What’s almost stranger than our indifference to the thought of super-intelligent machines of the future is our indifference to the smart autonomous weapons that are already being developed and deployed. In July, Elon Musk and 115 other AI specialists wrote an open letter calling on the UN to ban autonomous weapons — that is, machines that can make their own decisions to kill without any say-so from a human. The Musk gang wrote: ‘Once developed, lethal autonomous weapons will permit armed conflict to be fought at a scale greater than ever, and at timescales faster than humans can comprehend. These can be weapons of terror, weapons that despots and terrorists use against innocent populations, and weapons hacked to behave in undesirable ways. We do not have long to act. Once this Pandora’s box is opened, it will be hard to close.’

    Facebook is full of middle-class indignation about drone strikes and sarin attacks after the awful events. Why did so few share the letter? Why not deploy the outrage before an atrocity, when it can do some good?

    There’s no limit to the hunger of governments for sci-fi weapons and almost no limit to the funds available for military R&D, so billions have already been poured into intelligent weapons. That Pandora’s box is already creaking open, and some of the hinged claws of what lies inside are already poking through the gap.

    A soldier holds up a ‘Black Hornet’ drone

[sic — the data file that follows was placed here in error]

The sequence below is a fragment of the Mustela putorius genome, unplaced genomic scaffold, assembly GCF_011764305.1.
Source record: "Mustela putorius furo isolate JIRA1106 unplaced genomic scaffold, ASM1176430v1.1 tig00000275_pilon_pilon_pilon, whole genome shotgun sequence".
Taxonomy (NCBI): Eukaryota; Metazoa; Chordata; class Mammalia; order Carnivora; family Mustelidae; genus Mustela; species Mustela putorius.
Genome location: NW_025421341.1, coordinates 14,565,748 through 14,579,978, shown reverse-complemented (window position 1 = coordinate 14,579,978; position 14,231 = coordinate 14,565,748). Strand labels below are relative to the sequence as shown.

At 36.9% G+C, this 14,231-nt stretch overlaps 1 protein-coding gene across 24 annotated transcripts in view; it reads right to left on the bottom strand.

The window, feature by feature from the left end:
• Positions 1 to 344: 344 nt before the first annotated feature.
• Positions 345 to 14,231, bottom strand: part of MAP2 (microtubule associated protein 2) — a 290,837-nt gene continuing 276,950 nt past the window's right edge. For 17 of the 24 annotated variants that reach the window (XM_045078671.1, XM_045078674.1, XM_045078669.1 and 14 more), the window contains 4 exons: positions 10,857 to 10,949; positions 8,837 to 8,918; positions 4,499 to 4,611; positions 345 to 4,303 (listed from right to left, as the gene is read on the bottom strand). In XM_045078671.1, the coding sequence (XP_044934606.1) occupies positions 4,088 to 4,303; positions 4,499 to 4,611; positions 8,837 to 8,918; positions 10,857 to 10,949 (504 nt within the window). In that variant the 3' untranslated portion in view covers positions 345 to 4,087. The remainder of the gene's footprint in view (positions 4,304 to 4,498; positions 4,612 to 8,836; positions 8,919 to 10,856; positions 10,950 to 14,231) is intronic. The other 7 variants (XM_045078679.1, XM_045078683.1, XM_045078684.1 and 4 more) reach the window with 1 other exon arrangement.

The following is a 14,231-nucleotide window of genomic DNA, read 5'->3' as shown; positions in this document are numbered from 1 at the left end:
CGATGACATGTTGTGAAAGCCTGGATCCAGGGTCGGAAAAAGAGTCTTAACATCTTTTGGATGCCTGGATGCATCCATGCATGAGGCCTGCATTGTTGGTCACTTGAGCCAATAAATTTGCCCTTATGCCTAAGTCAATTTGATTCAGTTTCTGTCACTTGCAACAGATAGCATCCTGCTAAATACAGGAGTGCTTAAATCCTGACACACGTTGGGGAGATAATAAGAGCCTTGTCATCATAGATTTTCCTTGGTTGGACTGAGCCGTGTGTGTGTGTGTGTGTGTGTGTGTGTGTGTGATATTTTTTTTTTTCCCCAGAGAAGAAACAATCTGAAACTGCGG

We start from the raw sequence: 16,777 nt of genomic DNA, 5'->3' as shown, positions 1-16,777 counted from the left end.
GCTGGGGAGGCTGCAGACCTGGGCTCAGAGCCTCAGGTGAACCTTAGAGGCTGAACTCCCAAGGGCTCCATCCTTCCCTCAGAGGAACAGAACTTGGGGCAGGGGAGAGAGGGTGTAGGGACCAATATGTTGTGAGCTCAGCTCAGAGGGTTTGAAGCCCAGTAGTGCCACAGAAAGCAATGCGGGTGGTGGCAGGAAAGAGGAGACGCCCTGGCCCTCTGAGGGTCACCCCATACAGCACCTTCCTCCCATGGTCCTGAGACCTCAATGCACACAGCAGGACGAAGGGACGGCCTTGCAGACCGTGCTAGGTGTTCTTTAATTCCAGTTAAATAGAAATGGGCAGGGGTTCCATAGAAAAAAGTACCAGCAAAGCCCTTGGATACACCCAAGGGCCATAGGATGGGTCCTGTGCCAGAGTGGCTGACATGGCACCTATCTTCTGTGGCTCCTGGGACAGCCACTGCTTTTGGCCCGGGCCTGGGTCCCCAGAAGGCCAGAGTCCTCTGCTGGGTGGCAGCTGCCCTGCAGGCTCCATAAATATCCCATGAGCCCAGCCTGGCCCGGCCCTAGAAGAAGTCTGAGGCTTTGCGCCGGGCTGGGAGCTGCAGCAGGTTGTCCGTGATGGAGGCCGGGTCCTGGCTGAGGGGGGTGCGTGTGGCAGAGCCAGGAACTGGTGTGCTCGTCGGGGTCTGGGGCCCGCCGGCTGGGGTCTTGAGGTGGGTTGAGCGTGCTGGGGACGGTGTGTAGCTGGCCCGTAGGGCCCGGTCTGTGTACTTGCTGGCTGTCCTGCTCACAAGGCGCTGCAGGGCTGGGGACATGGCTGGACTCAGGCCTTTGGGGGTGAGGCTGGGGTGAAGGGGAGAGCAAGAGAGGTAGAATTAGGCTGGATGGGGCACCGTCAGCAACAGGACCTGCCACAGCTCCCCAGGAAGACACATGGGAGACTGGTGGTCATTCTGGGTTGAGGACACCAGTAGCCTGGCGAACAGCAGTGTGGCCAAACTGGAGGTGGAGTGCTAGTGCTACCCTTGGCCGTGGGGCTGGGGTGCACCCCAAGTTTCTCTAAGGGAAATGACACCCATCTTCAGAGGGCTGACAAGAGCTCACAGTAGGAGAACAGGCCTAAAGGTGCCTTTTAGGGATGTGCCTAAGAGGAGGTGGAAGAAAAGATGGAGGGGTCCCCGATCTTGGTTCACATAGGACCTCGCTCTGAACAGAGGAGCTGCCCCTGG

Cyborgs have been a comic-book staple since 1980, but in the past few years Russia’s Fund for Advanced Research (FPI) has been developing a real-life version. The FPI ‘Defenders of the Future’ are soldiers enhanced by ‘intelligent’ armour. America already has Packbots for defusing and disposing of bombs, and the Pentagon has plans to replace soldiers with autonomous robots over the next few decades. No casualties, no ‘Our boys’ in body-bags, no training of troops, no feeding them, no defecting or whistle-blowing. No PTSD. What politician could resist?

    Over the heads of the robot armies, unless we summon the collective will to resist them, will fly an automated airforce of Lethal Autonomous Weapons (LAWs). BAE Systems’s new baby is Taranis, an armed, unmanned combat aerial vehicle which can fly unseen by radar and fire on targets on land or in the air. Taranis will enter military service after 2030. The Sea Hunter, developed by America’s DARPA, can patrol the water without human guidance and fire on enemy subs at a fraction of the cost of operating a Destroyer.

    The point about Taranis and Sea Hunter, and the swarms of potentially killer nano-drones, is not simply that they’re unmanned but that they’re unguided. There’s no officer with a joystick. And unless the UN bans the LAWs soon, they’ll be no human making that final critical decision to fire on the enemy. The algorithm will have power over life and death.